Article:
When You Have to Be Around Body Shamers

none of your businessMaybe it’s at a work function, or maybe it’s at a family event – if you know that you are probably going to have to deal with people who will mistake your body for their business, there are some strategies you can employ.

If you’re dealing with the friends and family food police (think “Do you need to eat that?”)  then you can use some of these techniques.

But if you’re in a situation where you feel like you can’t set a boundary and consequences, or you need some other strategies you definitely still have options.

Create a mantra

I recommend this one regardless of what else you choose to do. Come up with  simple phrase that you can repeat to yourself to remind you that these people are out of line, inappropriate, and don’t know what they are talking about.  Some examples:

  • You don’t know what you’re talking about
  • Wow is this inappropriate
  • Feel free to yammer on about things you don’t understand
  • So sad that you’ve bought into all this
  • This is bullshit! (my personal favorite)

Hey you, look at you!

Try to redirect the conversation by asking questions about them. Often people who feel so self-important that they think everyone will welcome their unsolicited advice are also people who love to talk about themselves.

  • What do you do?
  • That’s a great [article of clothing/accessory] where did you get it?  Follow up with how they have great taste and where they like to shop.
  • So what do you do outside of work?
  • Ask questions related to anything you know about them – kids, pets, hobbies, anything

How about that local and/or college sporting team

Redirect to common subjects, either your conversation will turn to common things, or they will move on to someone else.

  • How about that weather?
  • How about that sports team?
  • Did you hear about completely unexciting thing in the news?
  • Do you watch [insert television show]? If not what do you watch?


Move the conversation to something juicier – maybe politics, religion, or sex.  You’ll either start a much more interesting conversation, or they’ll move on.

  • Can you believe [that politician] did [that thing?]
  • Did you hear about that [awesome thing] that [celebrity]
  • How about that thing the Pope said?
  • What do you think of that Supreme Court Decision?


You can do this in an actual attempt to educate, or just to derail the conversation.

  • Have you heard of Health at Every Size?  Let me tell you about it.
  • Have you heard of Size Acceptance?  Let me tell you about it.
  • How do you reconcile the views your expressing with the findings of Wei et. al, Matheson et. al, Mann and Tomiyama, and the Cooper Institute Longitudinal Studies? Maybe we should just talk about something else then.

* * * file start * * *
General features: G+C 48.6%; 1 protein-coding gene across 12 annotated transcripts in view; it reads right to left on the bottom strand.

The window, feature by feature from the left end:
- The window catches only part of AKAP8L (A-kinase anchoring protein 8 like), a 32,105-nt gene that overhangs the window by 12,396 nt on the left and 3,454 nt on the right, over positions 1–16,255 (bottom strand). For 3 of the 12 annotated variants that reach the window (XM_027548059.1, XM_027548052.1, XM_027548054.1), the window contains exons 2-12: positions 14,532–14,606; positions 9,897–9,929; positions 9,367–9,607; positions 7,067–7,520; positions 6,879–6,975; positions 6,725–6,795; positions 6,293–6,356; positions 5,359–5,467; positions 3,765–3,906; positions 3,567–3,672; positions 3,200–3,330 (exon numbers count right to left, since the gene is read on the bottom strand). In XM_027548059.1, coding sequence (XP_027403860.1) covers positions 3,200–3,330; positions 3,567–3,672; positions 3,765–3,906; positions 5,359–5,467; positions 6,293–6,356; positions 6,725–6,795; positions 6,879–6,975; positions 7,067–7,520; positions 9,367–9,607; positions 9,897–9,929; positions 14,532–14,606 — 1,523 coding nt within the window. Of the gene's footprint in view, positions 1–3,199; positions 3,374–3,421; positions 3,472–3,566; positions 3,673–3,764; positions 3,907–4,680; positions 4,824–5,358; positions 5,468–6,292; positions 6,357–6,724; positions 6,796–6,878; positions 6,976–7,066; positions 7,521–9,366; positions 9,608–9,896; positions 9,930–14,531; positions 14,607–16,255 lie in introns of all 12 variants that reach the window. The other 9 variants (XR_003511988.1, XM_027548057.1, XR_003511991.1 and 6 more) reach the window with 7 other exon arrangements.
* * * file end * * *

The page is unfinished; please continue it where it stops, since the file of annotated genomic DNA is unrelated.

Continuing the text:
Not recommended but fun to think about

Burn the house down.

  • How are your bowel movements?
  • What’s your favorite sexual position?
  • So, how is being a completely inappropriate busybody working out for you?

Regardless of what you decide to do, I think it’s really important to remember to place the problem where it belongs – which is far away from you and your body and right smack dab on the person who feels like it’s ok to wax poetic about their thoughts on you, your body, your habits or anything else that you haven’t asked for their opinion about.

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Looking for more skills to deal with being fat in a fat-phobic word?  Check out the Fat Activism Conference. Three days, 38 amazing speakers, teleconference style so that you can listen from wherever you are by phone or computer, and downloads of the workshops so that you can listen live, or on your own time. Only $39 bucks with a pay-what-you-can option to make it affordable for everyone!  Join us and let’s talk about tools for the revolution!

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21 thoughts on “When You Have to Be Around Body Shamers

  1. And it’s also lucky that sometimes you can see someone you simply HAVE to talk to across the room. No, really, you do. Right. This. Minute.

    Need for a bathroom break can also be amazingly handy.

    I think my favorite mantra is: Look at it trying to logic, bless it!

  2. What if I don’t feel like talking to people who disrespect my body and therefore disrespect me? I mean I find it hard not to make a scene when somebody thinks they can lecture me about what I should eat and “when I will die from >artery disease<" or call me a "little piggie" in front of everyone. The sex position one is great though 😛 Burning down the house is also a favourite 😉 Great blog I like to keep coming back to.